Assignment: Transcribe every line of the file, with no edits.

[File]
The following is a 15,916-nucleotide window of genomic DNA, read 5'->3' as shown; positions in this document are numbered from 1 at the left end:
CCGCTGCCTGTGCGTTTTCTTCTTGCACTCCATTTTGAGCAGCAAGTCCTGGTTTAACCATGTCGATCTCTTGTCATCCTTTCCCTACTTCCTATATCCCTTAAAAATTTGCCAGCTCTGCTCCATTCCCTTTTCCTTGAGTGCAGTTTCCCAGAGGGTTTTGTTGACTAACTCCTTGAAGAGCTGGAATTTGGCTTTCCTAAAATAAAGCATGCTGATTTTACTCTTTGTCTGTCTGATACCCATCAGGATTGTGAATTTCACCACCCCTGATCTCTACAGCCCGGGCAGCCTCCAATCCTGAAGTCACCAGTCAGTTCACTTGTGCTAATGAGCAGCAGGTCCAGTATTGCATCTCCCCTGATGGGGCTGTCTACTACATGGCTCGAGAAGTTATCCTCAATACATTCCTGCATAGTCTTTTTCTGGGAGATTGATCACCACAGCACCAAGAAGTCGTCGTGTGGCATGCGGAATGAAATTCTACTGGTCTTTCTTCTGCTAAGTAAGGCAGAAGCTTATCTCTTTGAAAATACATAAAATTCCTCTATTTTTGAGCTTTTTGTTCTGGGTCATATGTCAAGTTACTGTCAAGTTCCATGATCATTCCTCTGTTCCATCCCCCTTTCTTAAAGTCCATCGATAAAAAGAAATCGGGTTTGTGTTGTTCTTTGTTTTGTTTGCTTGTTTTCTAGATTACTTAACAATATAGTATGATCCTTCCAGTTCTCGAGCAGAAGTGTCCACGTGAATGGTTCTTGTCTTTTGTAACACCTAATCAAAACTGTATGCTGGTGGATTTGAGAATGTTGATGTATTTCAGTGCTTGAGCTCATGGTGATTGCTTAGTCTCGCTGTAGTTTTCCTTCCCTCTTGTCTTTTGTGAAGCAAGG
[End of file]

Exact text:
The following is a 15,916-nucleotide window of genomic DNA, read 5'->3' as shown; positions in this document are numbered from 1 at the left end:
CCGCTGCCTGTGCGTTTTCTTCTTGCACTCCATTTTGAGCAGCAAGTCCTGGTTTAACCATGTCGATCTCTTGTCATCCTTTCCCTACTTCCTATATCCCTTAAAAATTTGCCAGCTCTGCTCCATTCCCTTTTCCTTGAGTGCAGTTTCCCAGAGGGTTTTGTTGACTAACTCCTTGAAGAGCTGGAATTTGGCTTTCCTAAAATAAAGCATGCTGATTTTACTCTTTGTCTGTCTGATACCCATCAGGATTGTGAATTTCACCACCCCTGATCTCTACAGCCCGGGCAGCCTCCAATCCTGAAGTCACCAGTCAGTTCACTTGTGCTAATGAGCAGCAGGTCCAGTATTGCATCTCCCCTGATGGGGCTGTCTACTACATGGCTCGAGAAGTTATCCTCAATACATTCCTGCATAGTCTTTTTCTGGGAGATTGATCACCACAGCACCAAGAAGTCGTCGTGTGGCATGCGGAATGAAATTCTACTGGTCTTTCTTCTGCTAAGTAAGGCAGAAGCTTATCTCTTTGAAAATACATAAAATTCCTCTATTTTTGAGCTTTTTGTTCTGGGTCATATGTCAAGTTACTGTCAAGTTCCATGATCATTCCTCTGTTCCATCCCCCTTTCTTAAAGTCCATCGATAAAAAGAAATCGGGTTTGTGTTGTTCTTTGTTTTGTTTGCTTGTTTTCTAGATTACTTAACAATATAGTATGATCCTTCCAGTTCTCGAGCAGAAGTGTCCACGTGAATGGTTCTTGTCTTTTGTAACACCTAATCAAAACTGTATGCTGGTGGATTTGAGAATGTTGATGTATTTCAGTGCTTGAGCTCATGGTGATTGCTTAGTCTCGCTGTAGTTTTCCTTCCCTCTTGTCTTTTGTGAAGCAAGG